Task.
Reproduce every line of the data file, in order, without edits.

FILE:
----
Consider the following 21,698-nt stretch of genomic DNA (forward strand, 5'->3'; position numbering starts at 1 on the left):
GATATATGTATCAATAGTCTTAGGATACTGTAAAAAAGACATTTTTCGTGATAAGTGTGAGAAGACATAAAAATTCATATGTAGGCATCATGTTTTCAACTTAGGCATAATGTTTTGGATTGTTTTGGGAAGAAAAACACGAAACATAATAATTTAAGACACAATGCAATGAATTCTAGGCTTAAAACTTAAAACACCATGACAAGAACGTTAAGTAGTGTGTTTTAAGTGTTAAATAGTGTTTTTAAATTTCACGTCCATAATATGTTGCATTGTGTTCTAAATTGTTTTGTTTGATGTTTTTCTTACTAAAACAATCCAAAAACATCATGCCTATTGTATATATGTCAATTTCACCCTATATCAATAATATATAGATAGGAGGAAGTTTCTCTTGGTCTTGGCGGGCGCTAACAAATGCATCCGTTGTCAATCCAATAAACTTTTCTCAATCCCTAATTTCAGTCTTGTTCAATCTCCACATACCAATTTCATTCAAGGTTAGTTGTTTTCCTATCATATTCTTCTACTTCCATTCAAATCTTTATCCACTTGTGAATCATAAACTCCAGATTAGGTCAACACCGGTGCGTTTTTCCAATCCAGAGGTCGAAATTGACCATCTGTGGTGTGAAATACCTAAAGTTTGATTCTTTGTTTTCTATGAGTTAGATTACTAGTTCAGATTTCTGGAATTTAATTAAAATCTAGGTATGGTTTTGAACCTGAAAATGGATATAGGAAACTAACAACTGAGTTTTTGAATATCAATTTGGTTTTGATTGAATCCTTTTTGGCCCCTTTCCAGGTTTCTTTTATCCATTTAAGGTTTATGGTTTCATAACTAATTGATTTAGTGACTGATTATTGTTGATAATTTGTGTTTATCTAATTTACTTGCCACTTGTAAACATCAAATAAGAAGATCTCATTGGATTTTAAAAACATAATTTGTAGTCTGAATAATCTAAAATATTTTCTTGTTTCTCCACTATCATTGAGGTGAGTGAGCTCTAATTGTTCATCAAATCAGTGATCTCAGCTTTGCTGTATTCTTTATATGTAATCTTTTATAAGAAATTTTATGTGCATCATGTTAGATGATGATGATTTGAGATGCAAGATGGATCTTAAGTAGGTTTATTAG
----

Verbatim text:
Consider the following 21,698-nt stretch of genomic DNA (forward strand, 5'->3'; position numbering starts at 1 on the left):
GATATATGTATCAATAGTCTTAGGATACTGTAAAAAAGACATTTTTCGTGATAAGTGTGAGAAGACATAAAAATTCATATGTAGGCATCATGTTTTCAACTTAGGCATAATGTTTTGGATTGTTTTGGGAAGAAAAACACGAAACATAATAATTTAAGACACAATGCAATGAATTCTAGGCTTAAAACTTAAAACACCATGACAAGAACGTTAAGTAGTGTGTTTTAAGTGTTAAATAGTGTTTTTAAATTTCACGTCCATAATATGTTGCATTGTGTTCTAAATTGTTTTGTTTGATGTTTTTCTTACTAAAACAATCCAAAAACATCATGCCTATTGTATATATGTCAATTTCACCCTATATCAATAATATATAGATAGGAGGAAGTTTCTCTTGGTCTTGGCGGGCGCTAACAAATGCATCCGTTGTCAATCCAATAAACTTTTCTCAATCCCTAATTTCAGTCTTGTTCAATCTCCACATACCAATTTCATTCAAGGTTAGTTGTTTTCCTATCATATTCTTCTACTTCCATTCAAATCTTTATCCACTTGTGAATCATAAACTCCAGATTAGGTCAACACCGGTGCGTTTTTCCAATCCAGAGGTCGAAATTGACCATCTGTGGTGTGAAATACCTAAAGTTTGATTCTTTGTTTTCTATGAGTTAGATTACTAGTTCAGATTTCTGGAATTTAATTAAAATCTAGGTATGGTTTTGAACCTGAAAATGGATATAGGAAACTAACAACTGAGTTTTTGAATATCAATTTGGTTTTGATTGAATCCTTTTTGGCCCCTTTCCAGGTTTCTTTTATCCATTTAAGGTTTATGGTTTCATAACTAATTGATTTAGTGACTGATTATTGTTGATAATTTGTGTTTATCTAATTTACTTGCCACTTGTAAACATCAAATAAGAAGATCTCATTGGATTTTAAAAACATAATTTGTAGTCTGAATAATCTAAAATATTTTCTTGTTTCTCCACTATCATTGAGGTGAGTGAGCTCTAATTGTTCATCAAATCAGTGATCTCAGCTTTGCTGTATTCTTTATATGTAATCTTTTATAAGAAATTTTATGTGCATCATGTTAGATGATGATGATTTGAGATGCAAGATGGATCTTAAGTAGGTTTATTAG